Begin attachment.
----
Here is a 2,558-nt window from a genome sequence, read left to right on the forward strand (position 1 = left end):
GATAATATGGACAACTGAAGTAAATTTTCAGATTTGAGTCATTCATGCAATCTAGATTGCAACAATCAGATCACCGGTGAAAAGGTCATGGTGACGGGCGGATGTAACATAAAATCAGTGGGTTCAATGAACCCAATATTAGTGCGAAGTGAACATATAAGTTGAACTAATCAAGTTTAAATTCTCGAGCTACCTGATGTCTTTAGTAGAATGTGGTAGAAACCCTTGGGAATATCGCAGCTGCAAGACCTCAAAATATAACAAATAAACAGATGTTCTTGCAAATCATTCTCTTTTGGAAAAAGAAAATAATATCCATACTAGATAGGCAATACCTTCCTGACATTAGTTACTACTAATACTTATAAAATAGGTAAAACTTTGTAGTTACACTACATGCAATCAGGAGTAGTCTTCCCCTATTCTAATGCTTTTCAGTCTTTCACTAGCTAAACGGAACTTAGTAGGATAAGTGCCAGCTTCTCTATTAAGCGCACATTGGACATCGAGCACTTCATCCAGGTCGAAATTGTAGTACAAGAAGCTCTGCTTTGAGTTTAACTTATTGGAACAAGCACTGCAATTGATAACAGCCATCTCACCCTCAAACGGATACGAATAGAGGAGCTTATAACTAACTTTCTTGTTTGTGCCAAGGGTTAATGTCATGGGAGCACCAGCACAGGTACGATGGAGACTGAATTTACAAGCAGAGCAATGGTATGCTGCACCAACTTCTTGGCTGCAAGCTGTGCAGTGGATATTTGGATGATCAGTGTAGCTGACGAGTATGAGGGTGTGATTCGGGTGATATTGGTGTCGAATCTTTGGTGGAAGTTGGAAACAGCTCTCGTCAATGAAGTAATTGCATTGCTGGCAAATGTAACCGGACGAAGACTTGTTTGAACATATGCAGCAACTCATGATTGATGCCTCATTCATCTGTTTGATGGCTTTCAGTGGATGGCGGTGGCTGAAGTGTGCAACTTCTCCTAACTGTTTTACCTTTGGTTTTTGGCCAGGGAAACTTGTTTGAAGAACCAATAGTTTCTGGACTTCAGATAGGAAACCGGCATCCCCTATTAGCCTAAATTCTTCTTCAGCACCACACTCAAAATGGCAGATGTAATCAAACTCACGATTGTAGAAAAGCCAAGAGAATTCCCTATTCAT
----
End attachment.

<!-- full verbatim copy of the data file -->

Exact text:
Here is a 2,558-nt window from a genome sequence, read left to right on the forward strand (position 1 = left end):
GATAATATGGACAACTGAAGTAAATTTTCAGATTTGAGTCATTCATGCAATCTAGATTGCAACAATCAGATCACCGGTGAAAAGGTCATGGTGACGGGCGGATGTAACATAAAATCAGTGGGTTCAATGAACCCAATATTAGTGCGAAGTGAACATATAAGTTGAACTAATCAAGTTTAAATTCTCGAGCTACCTGATGTCTTTAGTAGAATGTGGTAGAAACCCTTGGGAATATCGCAGCTGCAAGACCTCAAAATATAACAAATAAACAGATGTTCTTGCAAATCATTCTCTTTTGGAAAAAGAAAATAATATCCATACTAGATAGGCAATACCTTCCTGACATTAGTTACTACTAATACTTATAAAATAGGTAAAACTTTGTAGTTACACTACATGCAATCAGGAGTAGTCTTCCCCTATTCTAATGCTTTTCAGTCTTTCACTAGCTAAACGGAACTTAGTAGGATAAGTGCCAGCTTCTCTATTAAGCGCACATTGGACATCGAGCACTTCATCCAGGTCGAAATTGTAGTACAAGAAGCTCTGCTTTGAGTTTAACTTATTGGAACAAGCACTGCAATTGATAACAGCCATCTCACCCTCAAACGGATACGAATAGAGGAGCTTATAACTAACTTTCTTGTTTGTGCCAAGGGTTAATGTCATGGGAGCACCAGCACAGGTACGATGGAGACTGAATTTACAAGCAGAGCAATGGTATGCTGCACCAACTTCTTGGCTGCAAGCTGTGCAGTGGATATTTGGATGATCAGTGTAGCTGACGAGTATGAGGGTGTGATTCGGGTGATATTGGTGTCGAATCTTTGGTGGAAGTTGGAAACAGCTCTCGTCAATGAAGTAATTGCATTGCTGGCAAATGTAACCGGACGAAGACTTGTTTGAACATATGCAGCAACTCATGATTGATGCCTCATTCATCTGTTTGATGGCTTTCAGTGGATGGCGGTGGCTGAAGTGTGCAACTTCTCCTAACTGTTTTACCTTTGGTTTTTGGCCAGGGAAACTTGTTTGAAGAACCAATAGTTTCTGGACTTCAGATAGGAAACCGGCATCCCCTATTAGCCTAAATTCTTCTTCAGCACCACACTCAAAATGGCAGATGTAATCAAACTCACGATTGTAGAAAAGCCAAGAGAATTCCCTATTCAT